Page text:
I don't think that I am grinding way too fine, because the pull times for the coarser settings are much too short. The result in the cup is runny, with the little bit of crema disappearing within the next 20 seconds, leaving a sour slug in the cup. Maybe those shots would be acceptable to somebody else, but I for one certainly don't like them.
This experiment shows nicely how I ended up at my current settings. I can't grind much coarser because that yields runny shots, and I can't grind much finer, because then the grinding takes like forever and the machine chokes. In my opinion that leaves me with the possibility of an insufficient grinder, i.e. the sweet spot is somewhere in-between the clicks and I can't reach that, or that my puck prep is subpar and produces too much channeling. That second one is what Chris PIXIllate suggests, and something that I might overcome with better tools and more practicing. Time will tell, hopefully, but I've had enough caffeine for this week now.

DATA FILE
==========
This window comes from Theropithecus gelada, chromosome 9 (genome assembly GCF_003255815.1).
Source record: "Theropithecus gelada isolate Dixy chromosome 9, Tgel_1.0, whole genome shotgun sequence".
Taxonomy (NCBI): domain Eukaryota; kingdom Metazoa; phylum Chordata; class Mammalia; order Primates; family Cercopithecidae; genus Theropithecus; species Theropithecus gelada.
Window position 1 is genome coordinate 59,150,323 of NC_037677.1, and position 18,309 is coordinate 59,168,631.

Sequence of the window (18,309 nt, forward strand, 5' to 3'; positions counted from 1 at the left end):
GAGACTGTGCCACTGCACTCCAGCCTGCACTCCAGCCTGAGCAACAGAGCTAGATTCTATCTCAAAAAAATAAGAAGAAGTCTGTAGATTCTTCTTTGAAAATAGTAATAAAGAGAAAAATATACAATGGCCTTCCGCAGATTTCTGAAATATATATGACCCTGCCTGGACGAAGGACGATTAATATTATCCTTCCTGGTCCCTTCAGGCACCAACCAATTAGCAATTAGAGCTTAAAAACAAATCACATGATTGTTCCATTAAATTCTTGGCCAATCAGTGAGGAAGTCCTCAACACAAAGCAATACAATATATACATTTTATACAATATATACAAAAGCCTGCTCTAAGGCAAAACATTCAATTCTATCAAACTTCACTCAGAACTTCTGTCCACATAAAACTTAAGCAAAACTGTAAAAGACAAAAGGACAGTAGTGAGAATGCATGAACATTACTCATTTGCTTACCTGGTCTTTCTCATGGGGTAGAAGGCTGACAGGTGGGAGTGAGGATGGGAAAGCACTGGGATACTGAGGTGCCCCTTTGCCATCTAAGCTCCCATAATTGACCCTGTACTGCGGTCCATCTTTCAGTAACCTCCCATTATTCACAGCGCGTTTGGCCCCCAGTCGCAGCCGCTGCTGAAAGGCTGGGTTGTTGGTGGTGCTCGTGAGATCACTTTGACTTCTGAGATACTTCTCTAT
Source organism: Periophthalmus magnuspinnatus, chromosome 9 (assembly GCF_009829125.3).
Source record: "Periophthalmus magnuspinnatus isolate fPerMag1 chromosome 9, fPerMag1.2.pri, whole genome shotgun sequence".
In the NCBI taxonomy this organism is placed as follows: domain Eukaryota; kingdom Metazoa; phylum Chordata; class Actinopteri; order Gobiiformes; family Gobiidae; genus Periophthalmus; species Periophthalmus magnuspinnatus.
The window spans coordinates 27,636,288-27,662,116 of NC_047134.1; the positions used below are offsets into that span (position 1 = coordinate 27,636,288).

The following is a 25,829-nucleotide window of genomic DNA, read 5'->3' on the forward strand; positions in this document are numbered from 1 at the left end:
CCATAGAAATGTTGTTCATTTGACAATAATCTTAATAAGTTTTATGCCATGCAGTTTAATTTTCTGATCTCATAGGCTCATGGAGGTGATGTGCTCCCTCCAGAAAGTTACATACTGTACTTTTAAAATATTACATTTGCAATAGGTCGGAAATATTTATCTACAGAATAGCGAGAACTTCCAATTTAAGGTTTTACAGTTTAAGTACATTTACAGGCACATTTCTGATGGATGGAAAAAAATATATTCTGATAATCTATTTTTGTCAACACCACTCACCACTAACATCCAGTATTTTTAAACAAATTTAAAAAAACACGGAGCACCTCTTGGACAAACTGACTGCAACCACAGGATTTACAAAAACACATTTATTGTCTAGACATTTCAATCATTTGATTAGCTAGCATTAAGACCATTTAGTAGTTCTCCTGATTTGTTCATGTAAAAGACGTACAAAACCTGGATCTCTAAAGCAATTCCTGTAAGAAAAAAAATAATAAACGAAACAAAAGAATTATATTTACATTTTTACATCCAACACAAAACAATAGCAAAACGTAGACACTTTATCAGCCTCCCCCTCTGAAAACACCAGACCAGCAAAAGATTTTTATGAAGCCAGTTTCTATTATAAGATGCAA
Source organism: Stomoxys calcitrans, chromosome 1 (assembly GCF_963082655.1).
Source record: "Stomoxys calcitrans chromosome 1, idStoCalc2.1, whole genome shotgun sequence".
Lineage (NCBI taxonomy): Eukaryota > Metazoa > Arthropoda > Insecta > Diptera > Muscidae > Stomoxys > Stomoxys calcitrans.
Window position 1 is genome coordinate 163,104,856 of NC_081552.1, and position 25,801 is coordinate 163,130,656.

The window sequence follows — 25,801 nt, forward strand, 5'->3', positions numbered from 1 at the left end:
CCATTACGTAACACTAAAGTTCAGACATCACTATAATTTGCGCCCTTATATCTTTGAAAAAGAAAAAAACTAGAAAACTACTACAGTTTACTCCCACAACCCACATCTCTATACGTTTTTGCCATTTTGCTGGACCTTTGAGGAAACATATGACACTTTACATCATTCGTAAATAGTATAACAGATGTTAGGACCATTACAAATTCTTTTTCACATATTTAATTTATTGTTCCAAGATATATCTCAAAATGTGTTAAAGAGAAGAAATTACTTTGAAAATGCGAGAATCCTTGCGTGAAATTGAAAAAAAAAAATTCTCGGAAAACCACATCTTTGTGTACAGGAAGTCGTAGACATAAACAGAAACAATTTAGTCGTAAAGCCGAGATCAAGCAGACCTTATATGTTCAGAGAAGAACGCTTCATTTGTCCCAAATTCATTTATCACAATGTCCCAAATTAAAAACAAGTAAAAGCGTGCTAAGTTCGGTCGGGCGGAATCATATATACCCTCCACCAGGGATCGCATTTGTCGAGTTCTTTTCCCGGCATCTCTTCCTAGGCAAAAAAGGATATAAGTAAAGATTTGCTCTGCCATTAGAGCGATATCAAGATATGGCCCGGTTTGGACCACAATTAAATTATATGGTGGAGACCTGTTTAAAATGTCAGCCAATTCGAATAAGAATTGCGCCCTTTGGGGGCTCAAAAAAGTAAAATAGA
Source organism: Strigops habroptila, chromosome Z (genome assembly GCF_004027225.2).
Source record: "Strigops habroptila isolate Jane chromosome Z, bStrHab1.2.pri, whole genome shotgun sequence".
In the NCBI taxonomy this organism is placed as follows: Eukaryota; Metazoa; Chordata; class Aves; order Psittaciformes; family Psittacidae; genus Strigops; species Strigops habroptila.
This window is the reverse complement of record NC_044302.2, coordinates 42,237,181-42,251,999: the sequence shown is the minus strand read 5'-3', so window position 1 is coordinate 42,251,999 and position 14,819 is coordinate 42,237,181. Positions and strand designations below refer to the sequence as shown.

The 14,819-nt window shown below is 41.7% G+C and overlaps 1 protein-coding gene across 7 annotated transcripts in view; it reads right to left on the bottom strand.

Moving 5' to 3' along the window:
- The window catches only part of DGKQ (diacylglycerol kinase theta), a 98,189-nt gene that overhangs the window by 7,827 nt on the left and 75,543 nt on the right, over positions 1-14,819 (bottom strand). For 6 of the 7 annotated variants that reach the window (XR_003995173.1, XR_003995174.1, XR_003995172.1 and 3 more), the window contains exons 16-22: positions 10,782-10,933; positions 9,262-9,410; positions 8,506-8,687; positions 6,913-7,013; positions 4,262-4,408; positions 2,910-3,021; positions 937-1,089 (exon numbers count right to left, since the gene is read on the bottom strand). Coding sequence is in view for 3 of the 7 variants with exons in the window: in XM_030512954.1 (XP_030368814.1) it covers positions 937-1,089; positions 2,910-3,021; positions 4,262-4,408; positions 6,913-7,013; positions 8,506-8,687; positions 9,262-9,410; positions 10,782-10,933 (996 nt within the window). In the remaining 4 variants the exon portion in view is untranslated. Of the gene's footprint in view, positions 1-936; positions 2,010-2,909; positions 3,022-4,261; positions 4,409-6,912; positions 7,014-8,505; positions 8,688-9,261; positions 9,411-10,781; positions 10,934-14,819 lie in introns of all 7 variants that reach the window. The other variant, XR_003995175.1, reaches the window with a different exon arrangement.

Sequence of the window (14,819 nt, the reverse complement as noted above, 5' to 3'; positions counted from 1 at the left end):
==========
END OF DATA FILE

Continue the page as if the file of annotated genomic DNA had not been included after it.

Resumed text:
Regards, Lasse
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PIXIllate
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#22: Post by PIXIllate »

Try different coffee. What are you using and how old is it?

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lassepavoni (original poster)
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#23: Post by lassepavoni (original poster) »

Today I used an ecuadorian 100% robusta from Giomar Hidalgo, 8 weeks post roast, and yesterday a 100% robusta from Mamy Dioubaté of Guinea, 7 weeks post roast. Admittedly both a little old by now, but I don't have any more fresh roast ready at the moment. Will fire up the roaster in the coming days, as soon as time and weather permit, and then have some fresh beans ready for further testing.
Is it possible that the main reason for my problem here are stale beans, and that it is nigh impossible to get a good extraction out of them with an Europiccola?
Regards, Lasse
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#24: Post by PIXIllate »

2 month old, home roasted 100% Robusta. Sorry, I don't have enough experience to tell what an ideal extraction or taste profile should be.

If you want to work on your puck prep my advice would be to get a freah roast from a well known roaster or at least buy a bag of Lavazza Super Crema and start from there.

Not many people here drinking 100% Robusta.

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lassepavoni (original poster)